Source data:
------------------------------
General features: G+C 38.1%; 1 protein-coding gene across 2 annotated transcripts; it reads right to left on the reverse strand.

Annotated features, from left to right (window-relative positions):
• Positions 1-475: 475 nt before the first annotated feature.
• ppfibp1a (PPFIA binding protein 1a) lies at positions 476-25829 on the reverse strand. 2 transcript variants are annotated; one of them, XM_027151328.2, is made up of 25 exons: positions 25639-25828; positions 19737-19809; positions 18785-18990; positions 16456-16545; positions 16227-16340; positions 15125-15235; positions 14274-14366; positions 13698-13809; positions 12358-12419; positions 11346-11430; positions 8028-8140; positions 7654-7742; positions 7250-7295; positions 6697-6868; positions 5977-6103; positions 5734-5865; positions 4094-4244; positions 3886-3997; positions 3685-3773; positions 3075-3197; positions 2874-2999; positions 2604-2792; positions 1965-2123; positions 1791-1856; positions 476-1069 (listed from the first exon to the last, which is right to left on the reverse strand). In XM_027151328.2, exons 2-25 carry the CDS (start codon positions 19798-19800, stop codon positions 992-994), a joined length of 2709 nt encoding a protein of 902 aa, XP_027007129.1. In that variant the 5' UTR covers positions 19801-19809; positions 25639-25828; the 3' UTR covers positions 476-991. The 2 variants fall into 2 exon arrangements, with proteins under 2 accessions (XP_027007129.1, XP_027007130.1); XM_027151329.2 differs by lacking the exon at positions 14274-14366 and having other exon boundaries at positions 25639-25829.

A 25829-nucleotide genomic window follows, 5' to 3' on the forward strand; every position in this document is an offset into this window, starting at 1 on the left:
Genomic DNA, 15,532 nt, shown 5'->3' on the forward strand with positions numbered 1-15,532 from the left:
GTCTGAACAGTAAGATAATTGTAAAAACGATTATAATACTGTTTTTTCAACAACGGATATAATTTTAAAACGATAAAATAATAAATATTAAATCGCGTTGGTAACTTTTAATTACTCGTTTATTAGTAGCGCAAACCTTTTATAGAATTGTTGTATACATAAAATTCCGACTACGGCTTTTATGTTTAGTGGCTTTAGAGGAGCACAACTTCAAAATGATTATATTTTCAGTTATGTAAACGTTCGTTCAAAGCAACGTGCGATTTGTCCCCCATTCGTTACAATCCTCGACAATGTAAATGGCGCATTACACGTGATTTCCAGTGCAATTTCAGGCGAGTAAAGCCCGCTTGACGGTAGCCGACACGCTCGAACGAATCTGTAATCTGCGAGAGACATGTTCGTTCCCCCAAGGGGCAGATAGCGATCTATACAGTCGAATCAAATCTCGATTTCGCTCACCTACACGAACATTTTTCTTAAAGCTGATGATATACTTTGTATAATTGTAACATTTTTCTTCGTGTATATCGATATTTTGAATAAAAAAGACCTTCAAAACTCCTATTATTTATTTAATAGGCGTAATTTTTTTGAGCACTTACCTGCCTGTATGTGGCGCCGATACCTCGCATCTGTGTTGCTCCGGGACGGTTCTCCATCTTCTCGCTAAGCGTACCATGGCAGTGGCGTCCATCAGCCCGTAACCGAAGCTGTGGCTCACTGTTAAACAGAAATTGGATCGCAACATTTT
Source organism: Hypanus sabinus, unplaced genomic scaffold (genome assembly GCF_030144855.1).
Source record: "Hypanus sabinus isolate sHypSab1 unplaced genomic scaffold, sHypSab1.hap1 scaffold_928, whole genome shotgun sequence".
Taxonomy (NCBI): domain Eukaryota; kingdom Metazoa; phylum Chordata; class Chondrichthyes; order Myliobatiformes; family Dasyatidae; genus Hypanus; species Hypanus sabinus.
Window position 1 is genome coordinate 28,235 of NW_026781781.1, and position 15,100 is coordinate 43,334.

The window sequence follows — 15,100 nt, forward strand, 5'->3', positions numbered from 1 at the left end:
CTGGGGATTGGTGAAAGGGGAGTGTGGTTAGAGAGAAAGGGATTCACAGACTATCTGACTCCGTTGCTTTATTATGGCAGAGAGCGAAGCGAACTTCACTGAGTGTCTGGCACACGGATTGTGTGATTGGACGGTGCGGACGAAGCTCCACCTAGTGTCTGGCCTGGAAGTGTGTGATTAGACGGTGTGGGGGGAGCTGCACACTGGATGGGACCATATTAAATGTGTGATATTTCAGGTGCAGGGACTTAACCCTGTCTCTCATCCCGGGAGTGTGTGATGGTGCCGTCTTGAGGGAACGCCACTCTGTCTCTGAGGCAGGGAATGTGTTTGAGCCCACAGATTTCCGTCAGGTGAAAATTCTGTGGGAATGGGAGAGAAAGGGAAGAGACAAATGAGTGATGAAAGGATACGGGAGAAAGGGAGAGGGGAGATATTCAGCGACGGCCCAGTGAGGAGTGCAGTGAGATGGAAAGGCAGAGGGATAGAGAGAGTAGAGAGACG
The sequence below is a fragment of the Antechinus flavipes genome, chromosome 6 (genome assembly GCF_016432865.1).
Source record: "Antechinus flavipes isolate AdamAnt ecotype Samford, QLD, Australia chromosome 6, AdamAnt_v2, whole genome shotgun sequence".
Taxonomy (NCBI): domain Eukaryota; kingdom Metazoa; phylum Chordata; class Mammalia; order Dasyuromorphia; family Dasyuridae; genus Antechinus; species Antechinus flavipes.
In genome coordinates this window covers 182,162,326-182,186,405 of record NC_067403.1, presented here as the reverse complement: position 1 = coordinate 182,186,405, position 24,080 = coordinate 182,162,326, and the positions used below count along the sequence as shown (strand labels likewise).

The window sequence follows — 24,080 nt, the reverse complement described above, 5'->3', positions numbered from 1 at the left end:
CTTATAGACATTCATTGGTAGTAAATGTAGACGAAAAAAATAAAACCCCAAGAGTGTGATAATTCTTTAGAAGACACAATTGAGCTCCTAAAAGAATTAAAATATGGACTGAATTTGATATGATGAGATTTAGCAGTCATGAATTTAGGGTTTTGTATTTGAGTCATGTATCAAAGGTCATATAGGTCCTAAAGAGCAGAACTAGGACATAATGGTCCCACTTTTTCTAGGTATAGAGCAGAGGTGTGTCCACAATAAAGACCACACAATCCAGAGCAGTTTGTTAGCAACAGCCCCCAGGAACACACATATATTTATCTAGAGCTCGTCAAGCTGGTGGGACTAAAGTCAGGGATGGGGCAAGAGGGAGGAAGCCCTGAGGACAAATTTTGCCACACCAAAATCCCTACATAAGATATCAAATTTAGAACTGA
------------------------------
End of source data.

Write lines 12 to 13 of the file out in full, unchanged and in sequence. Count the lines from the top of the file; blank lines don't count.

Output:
The window sequence follows — 15,100 nt, forward strand, 5'->3', positions numbered from 1 at the left end:
CTGGGGATTGGTGAAAGGGGAGTGTGGTTAGAGAGAAAGGGATTCACAGACTATCTGACTCCGTTGCTTTATTATGGCAGAGAGCGAAGCGAACTTCACTGAGTGTCTGGCACACGGATTGTGTGATTGGACGGTGCGGACGAAGCTCCACCTAGTGTCTGGCCTGGAAGTGTGTGATTAGACGGTGTGGGGGGAGCTGCACACTGGATGGGACCATATTAAATGTGTGATATTTCAGGTGCAGGGACTTAACCCTGTCTCTCATCCCGGGAGTGTGTGATGGTGCCGTCTTGAGGGAACGCCACTCTGTCTCTGAGGCAGGGAATGTGTTTGAGCCCACAGATTTCCGTCAGGTGAAAATTCTGTGGGAATGGGAGAGAAAGGGAAGAGACAAATGAGTGATGAAAGGATACGGGAGAAAGGGAGAGGGGAGATATTCAGCGACGGCCCAGTGAGGAGTGCAGTGAGATGGAAAGGCAGAGGGATAGAGAGAGTAGAGAGACG